I arranged to meet new Beijing resident birder and friend, Jennifer Leung, at 0645 for the short journey to the site, where we met with Zhu Lei and a few of his birding companions.  I knew that this bird would be popular with bird photographers, a growing band of which is active in Beijing.  I didn’t quite expect the crowd that greeted us on arrival.  There were at least 30 photographers already lined up in a semi-circle around the robin’s favoured stand of bamboo.  It was very sociable and people were chatting and drinking tea while waiting for the bird to appear.

Bird Photographers at the Japanese Robin site in Beijing, 24 November 2012. How many pairs of binoculars do you see?? 🙂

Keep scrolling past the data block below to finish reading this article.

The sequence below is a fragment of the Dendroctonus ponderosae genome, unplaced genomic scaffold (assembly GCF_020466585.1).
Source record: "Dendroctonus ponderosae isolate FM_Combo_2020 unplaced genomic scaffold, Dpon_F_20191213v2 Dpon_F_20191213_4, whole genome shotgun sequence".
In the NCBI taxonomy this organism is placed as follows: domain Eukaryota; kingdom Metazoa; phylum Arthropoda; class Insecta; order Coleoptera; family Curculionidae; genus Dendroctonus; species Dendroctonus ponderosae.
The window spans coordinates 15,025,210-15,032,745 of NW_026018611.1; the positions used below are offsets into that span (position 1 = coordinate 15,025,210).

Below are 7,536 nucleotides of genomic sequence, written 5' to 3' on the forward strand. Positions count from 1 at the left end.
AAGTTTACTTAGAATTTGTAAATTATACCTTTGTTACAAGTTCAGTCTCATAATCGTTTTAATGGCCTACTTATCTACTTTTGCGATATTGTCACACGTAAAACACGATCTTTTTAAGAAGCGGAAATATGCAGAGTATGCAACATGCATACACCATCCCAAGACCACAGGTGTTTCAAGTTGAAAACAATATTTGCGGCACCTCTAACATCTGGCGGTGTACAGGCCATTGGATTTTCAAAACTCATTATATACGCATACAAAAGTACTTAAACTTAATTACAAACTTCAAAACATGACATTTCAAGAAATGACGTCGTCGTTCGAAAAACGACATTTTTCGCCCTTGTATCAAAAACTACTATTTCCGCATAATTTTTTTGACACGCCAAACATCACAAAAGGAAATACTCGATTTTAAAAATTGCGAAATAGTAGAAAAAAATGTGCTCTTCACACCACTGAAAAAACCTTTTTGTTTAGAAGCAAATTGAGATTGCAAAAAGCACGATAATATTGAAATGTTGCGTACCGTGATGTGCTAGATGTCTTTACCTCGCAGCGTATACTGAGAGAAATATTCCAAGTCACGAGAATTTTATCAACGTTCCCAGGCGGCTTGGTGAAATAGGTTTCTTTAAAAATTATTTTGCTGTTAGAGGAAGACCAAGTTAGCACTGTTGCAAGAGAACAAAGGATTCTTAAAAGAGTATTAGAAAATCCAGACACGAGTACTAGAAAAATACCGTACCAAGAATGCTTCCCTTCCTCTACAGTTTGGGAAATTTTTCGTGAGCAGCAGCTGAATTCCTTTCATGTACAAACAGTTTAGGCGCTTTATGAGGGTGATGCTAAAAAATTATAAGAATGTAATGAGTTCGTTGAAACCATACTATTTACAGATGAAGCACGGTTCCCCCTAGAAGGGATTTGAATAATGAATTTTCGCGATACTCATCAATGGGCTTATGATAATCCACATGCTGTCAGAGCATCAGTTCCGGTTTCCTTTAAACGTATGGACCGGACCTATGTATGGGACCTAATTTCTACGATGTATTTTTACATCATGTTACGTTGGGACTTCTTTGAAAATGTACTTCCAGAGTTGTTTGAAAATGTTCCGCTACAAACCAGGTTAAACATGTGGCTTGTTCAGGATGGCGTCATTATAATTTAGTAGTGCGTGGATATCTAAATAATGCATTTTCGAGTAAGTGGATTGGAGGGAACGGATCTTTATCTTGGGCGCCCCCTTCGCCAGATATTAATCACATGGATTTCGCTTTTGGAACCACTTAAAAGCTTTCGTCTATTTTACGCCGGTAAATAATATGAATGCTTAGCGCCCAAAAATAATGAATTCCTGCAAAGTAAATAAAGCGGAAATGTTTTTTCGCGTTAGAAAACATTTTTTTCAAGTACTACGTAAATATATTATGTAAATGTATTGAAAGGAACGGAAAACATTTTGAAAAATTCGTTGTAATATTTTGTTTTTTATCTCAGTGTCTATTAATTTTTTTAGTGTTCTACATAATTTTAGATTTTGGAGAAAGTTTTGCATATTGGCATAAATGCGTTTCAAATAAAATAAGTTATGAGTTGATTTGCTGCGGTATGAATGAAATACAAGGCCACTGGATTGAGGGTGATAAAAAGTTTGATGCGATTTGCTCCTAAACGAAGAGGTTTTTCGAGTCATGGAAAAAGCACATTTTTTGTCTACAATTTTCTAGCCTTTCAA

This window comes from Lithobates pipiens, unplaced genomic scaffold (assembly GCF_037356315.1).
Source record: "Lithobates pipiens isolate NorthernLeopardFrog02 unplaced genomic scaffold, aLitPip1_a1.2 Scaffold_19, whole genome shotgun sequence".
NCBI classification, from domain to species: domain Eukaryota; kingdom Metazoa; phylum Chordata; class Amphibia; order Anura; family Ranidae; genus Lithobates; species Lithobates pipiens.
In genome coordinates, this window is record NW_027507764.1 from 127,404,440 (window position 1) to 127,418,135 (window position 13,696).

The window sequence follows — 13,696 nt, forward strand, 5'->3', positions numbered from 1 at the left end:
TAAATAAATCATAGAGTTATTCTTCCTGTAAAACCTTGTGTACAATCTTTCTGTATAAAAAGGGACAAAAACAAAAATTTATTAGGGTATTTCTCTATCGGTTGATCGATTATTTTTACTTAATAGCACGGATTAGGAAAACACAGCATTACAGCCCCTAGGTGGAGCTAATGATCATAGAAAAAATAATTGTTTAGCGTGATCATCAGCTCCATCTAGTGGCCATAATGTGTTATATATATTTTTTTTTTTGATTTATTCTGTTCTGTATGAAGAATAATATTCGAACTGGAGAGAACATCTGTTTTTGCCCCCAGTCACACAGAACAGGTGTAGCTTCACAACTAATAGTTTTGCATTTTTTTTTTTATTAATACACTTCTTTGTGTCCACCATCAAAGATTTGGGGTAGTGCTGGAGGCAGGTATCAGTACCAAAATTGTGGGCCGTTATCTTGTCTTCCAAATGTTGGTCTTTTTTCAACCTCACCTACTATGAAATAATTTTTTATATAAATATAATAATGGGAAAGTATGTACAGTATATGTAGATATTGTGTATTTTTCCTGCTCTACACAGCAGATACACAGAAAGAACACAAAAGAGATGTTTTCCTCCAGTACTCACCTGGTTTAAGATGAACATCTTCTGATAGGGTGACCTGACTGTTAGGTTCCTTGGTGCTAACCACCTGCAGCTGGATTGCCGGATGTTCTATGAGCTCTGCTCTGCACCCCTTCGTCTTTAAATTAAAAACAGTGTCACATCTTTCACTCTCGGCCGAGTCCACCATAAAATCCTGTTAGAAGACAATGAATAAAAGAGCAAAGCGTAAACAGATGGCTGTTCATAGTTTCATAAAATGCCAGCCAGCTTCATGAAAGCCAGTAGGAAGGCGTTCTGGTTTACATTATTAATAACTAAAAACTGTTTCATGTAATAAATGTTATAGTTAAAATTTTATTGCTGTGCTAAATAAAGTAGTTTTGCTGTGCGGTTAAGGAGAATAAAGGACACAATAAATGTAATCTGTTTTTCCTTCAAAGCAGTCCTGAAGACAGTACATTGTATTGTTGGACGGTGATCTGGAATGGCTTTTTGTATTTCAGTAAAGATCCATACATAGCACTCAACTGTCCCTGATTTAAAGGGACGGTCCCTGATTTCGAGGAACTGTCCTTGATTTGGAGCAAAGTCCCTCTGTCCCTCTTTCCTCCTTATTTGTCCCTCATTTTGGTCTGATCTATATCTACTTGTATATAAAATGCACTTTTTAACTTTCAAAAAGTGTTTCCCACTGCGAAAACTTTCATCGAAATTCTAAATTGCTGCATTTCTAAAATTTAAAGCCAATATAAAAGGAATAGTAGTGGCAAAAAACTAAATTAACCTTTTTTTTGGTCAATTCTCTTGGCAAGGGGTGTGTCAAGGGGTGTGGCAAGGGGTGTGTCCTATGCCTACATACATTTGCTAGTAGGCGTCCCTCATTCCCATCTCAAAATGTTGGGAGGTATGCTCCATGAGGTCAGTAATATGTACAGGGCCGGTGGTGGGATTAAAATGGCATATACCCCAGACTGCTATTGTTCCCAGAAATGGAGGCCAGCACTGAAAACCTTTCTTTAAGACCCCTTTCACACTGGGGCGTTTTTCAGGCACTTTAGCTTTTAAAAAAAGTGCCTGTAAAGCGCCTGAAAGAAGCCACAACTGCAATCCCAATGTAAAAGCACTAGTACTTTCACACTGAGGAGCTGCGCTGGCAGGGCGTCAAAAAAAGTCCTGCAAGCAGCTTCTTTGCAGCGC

They didn’t have to wait very long.  Someone spotted the Japanese Robin as it headed towards the open ground.  Silence suddenly descended on the crowd as everyone focused their lenses on a small stone, around which some meal worms had been placed.  Out popped the Japanese Robin and there was a brief volley of camera shutters, as if Brad Pitt and Angelina Jolie had just arrived at the Oscars, before the bird darted back into cover.

I concentrated on watching the bird during this first brief appearance.  In size and behaviour it reminded me very much of the European Robin I am so used to from home.  But somehow it was more exotic, with wonderful contrast between the bright orange throat and black-speckled grey breast.  A really beautiful bird.

The robin continued to make regular forays from its favoured patch of bamboo, much to the delight of the photographers and, as the sun moved higher in the sky, the light improved, enabling some good images to be captured, even with my relatively small 400m lens!